In my various visits to Rome across the years, I have found, a haven of rest and reflection in many of the churches described in this book. I remember sitting late one afternoon in the Basilica of St. Mary Major, atop the Esquiline Hill, with the rays of the setting sun reflecting on the Byzantine mosaic of Mary Theotokos—“the one who gave birth to the one who was God,” as Jaroslav Pelikan described the title given to the mother of Jesus at the Council of Ephesus in 431. I recall worshipping one Sunday morning at a family communion service in St. Mary Trastevere, one of Rome’s first churches. Here, in New Testament times, immigrants to the imperial city, especially Jews, found shelter. On this very site, or nearby, Paul’s Letter to the Romans might first have been read aloud in a Christian house church. The Basilica of St. Clement, near the Coliseum, is built like a cake in three layers. The ground floor, far beneath street level today, takes one back to the late first century. Here one can still see the remains of an altar to the Persian god Mithras, whose devotees included many soldiers in the Roman army. Around, and then later above, this pagan altar the early Christians gathered to worship Jesus Christ and to build there a sanctuary dedicated to the memory of the bishop-martyr Clement.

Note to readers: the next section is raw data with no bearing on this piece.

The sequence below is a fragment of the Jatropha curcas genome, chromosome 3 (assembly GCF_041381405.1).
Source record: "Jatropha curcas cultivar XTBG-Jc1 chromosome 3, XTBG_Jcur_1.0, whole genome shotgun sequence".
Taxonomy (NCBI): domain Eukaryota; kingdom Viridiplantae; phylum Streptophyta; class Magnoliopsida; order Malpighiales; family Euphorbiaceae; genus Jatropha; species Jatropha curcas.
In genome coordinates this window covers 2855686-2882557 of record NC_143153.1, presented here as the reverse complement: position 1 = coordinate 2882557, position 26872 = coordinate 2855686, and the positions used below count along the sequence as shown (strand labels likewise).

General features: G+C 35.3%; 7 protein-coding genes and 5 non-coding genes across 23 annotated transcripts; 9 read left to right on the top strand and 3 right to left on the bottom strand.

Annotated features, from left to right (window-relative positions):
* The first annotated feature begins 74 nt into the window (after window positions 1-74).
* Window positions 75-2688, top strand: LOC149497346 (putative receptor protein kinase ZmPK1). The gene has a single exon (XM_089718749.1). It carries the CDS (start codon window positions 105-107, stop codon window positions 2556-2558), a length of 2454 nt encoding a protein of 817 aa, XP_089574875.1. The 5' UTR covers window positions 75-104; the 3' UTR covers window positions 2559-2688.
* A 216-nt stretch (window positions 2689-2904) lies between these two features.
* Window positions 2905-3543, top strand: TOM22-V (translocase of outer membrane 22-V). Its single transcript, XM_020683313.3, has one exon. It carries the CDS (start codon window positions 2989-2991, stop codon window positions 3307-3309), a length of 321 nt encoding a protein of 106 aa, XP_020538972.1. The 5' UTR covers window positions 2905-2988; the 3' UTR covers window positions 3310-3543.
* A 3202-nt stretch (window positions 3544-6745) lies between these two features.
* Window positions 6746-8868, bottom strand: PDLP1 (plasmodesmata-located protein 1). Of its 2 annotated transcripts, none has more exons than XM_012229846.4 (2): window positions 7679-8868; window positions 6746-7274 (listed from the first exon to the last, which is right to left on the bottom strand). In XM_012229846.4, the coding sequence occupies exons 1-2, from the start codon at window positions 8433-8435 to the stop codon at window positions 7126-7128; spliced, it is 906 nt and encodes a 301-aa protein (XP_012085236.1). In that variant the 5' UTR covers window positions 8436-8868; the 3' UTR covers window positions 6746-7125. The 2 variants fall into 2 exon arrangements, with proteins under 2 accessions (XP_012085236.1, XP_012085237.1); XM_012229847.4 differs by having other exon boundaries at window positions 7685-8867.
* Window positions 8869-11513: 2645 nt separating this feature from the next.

The largest and most visited of the station churches, of course, is the Vatican Basilica, dedicated to St. Peter. This famous place is said to be “the parish church of the entire Catholic world.” For all of its Renaissance splendor, the most impressive thing to me about St. Peter’s is the necropolis, the ancient Roman cemetery far beneath the magnificent church of Bernini and Michelangelo. Here one can see what are said to be the actual bones of Peter himself. While this claim cannot be historically proven beyond doubt, it is certain that we are looking here at the mortal remains of an early martyr whose burial site was a place of reverence and pilgrimage from the first days of the Christian era.